I am always wary of developing lists of the worst invasive species, since that designation changes with geography and over time. However, our global economy means that opportunities for species movement — purposeful and inadvertent — continue to grow. Species that are invasive have traits that increase their ability to establish and spread in new habitats. As a result, many are also likely to be able to respond more rapidly to changing climates than native species, increasing their distribution well beyond their current ranges.

We have already seen a number of insect and pathogen species, both native and non-native, expand their ranges in response to earlier spring snowmelt and milder winters.

This expansion includes human diseases like the Zika virus currently in the news, which is projected to expand with the range of the mosquito that carries it. However, pinpointing the actual areas at risk is difficult both because our climate models are generally insufficiently accurate at small scales and because of unanticipated interactions among species as ranges shift. What is clear is that we will continue to see novel combinations of species.

The ability of native species to shift with their environment will be restricted if highly aggressive invaders are also present. The apparent impact of Burmese pythons on small mammal populations in the Everglades, for example, means that there may not be enough marsh rabbits and other species to colonize new habitats. Preventing establishment of invaders should increase the capacity for adaptation in native systems by reducing this additional stress.

As waters rise and precipitation increases, coastlines are getting battered — but how are inland waterways and environments, such as the Everglades, being impacted?

The configuration, geology and other characteristics of environments will impact their susceptibility to climate change. In a place like Florida, not only will impacts of sea-level rise move inland to cause flooding in freshwater systems like the St. John’s River, but water will rise from below, through the porous limestone rock and sandy soil. Saltwater intrusion into freshwater systems and into their aquifers will impact species and water supply. Increased high rainfall events in the Everglades watershed will increase the flow of high nutrient water into Lake Okeechobee and out into south Florida estuaries. We have already seen the damaging red tides and economic impacts from those events.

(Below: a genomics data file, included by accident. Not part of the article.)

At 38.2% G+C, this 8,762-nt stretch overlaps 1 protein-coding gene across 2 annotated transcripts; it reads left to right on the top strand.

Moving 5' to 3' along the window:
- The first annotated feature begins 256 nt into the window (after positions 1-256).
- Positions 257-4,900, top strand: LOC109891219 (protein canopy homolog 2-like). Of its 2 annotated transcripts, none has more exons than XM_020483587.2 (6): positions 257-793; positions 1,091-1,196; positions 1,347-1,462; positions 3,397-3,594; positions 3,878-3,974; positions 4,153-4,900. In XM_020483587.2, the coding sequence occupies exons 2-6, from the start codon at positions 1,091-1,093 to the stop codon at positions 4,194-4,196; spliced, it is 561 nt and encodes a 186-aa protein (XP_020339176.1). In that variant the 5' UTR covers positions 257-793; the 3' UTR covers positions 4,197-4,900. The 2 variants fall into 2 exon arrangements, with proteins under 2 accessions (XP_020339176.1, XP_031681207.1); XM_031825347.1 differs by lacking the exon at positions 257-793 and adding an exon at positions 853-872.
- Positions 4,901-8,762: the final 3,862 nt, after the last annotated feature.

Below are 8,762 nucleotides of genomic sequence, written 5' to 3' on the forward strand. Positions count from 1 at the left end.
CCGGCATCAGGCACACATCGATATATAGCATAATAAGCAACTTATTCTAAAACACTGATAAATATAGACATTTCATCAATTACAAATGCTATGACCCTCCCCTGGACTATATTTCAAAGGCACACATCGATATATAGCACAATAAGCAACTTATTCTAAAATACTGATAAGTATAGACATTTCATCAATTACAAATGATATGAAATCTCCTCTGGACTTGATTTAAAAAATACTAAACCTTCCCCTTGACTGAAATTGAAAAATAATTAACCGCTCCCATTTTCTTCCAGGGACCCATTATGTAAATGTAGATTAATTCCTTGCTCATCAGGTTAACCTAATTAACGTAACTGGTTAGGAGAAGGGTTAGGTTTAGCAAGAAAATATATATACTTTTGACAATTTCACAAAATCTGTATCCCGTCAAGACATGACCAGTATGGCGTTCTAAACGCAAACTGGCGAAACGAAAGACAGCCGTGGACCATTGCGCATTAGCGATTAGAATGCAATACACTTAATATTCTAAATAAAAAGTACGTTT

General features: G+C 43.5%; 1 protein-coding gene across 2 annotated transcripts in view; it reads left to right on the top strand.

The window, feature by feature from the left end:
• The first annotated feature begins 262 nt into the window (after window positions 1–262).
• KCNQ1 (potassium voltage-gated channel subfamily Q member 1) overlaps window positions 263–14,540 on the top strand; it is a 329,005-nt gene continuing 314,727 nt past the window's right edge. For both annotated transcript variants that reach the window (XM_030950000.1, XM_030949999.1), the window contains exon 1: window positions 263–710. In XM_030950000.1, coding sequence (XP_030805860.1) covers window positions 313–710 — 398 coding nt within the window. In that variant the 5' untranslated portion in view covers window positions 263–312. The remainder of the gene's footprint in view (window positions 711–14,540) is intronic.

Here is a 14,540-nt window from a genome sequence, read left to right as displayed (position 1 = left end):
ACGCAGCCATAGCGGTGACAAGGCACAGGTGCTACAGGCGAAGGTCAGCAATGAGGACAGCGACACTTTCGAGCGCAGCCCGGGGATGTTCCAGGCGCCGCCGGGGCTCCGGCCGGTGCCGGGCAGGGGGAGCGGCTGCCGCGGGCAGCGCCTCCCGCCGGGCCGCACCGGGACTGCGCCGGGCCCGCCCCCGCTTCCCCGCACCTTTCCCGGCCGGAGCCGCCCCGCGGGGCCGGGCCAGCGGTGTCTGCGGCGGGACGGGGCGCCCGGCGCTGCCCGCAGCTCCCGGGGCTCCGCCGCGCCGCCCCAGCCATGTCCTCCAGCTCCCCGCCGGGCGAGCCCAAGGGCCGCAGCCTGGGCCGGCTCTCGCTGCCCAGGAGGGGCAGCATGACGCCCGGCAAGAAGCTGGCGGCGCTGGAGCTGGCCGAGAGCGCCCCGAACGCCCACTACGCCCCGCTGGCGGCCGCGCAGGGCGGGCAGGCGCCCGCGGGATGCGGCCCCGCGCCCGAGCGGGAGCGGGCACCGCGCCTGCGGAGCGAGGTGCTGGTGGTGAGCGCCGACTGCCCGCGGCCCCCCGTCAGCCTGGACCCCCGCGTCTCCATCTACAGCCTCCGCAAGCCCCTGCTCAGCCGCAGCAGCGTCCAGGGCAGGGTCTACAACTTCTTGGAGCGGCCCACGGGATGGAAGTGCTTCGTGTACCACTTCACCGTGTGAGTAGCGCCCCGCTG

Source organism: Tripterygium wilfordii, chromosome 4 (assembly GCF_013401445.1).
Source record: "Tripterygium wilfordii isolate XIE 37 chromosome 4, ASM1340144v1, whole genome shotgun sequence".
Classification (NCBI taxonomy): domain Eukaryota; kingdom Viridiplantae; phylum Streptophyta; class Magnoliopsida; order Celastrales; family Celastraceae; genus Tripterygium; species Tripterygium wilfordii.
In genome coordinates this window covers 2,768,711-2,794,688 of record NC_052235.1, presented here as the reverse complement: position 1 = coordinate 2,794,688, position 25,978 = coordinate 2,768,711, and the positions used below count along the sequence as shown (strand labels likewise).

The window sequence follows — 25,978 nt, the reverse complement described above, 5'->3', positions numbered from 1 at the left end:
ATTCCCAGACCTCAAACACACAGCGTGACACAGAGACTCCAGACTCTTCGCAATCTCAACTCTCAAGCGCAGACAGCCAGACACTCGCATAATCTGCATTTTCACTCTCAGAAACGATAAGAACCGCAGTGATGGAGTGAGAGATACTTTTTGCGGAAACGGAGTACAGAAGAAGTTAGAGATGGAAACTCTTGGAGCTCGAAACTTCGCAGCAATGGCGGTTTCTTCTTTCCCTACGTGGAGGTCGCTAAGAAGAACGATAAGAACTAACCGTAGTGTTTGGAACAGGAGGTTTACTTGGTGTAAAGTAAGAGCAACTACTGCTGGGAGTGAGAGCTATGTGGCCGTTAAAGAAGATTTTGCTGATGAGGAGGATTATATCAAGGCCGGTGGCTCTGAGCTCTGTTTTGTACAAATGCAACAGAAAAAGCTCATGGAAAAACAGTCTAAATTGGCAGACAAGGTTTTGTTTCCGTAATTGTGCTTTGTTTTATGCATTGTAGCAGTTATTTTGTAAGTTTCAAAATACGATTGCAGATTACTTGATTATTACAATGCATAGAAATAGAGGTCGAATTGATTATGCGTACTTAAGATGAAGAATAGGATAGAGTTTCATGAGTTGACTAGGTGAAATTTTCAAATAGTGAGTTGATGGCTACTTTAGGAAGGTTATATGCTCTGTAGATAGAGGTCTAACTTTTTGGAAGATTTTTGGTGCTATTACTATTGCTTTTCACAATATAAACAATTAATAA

Additionally, surface water temperature is closely coupled with air temperature. Increased temperatures can therefore impact temperature-dependent aquatic organisms (like salmon or sturgeon, whose spawning is triggered by cold water flows). Temperature can also influence water chemistry, with different impacts on different species. Overall, though, no system will be immune to climate change. Like other stresses, impacts will reverberate through food webs with ramifications for all species and human well-being.

What actions should nations be taking to best preserve ecosystems in this period of climatic change?

We need to act on both the climate mitigation and adaptation sides, addressing both the causes of climate change and making sure we can adjust to the climate change we’re already seeing.

To avoid the most severe impacts of climate change on both natural systems and people, we need to significantly slow the emission of greenhouse gases. In political terms, that means countries need to ratify the Paris Agreement and focus on achieving and improving on its ambitious goals.

Additionally, we need to ensure that natural systems can adapt to the changing conditions that are already upon us. That means that reducing as many of the other stresses present as possible. Traditional conservation actions of reducing habitat fragmentation through protection and restoration, removing harmful invasive species, restoring natural fire regimes, ensuring harvests are sustainable, and improving water quantity and quality are all critical if we are to provide our natural systems with the maximum flexibility to respond, move, and adapt to the changing climate.

This interview was conducted by Josh Chamot, who writes for Nexus Media, a syndicated newswire covering climate, energy, politics, art and culture.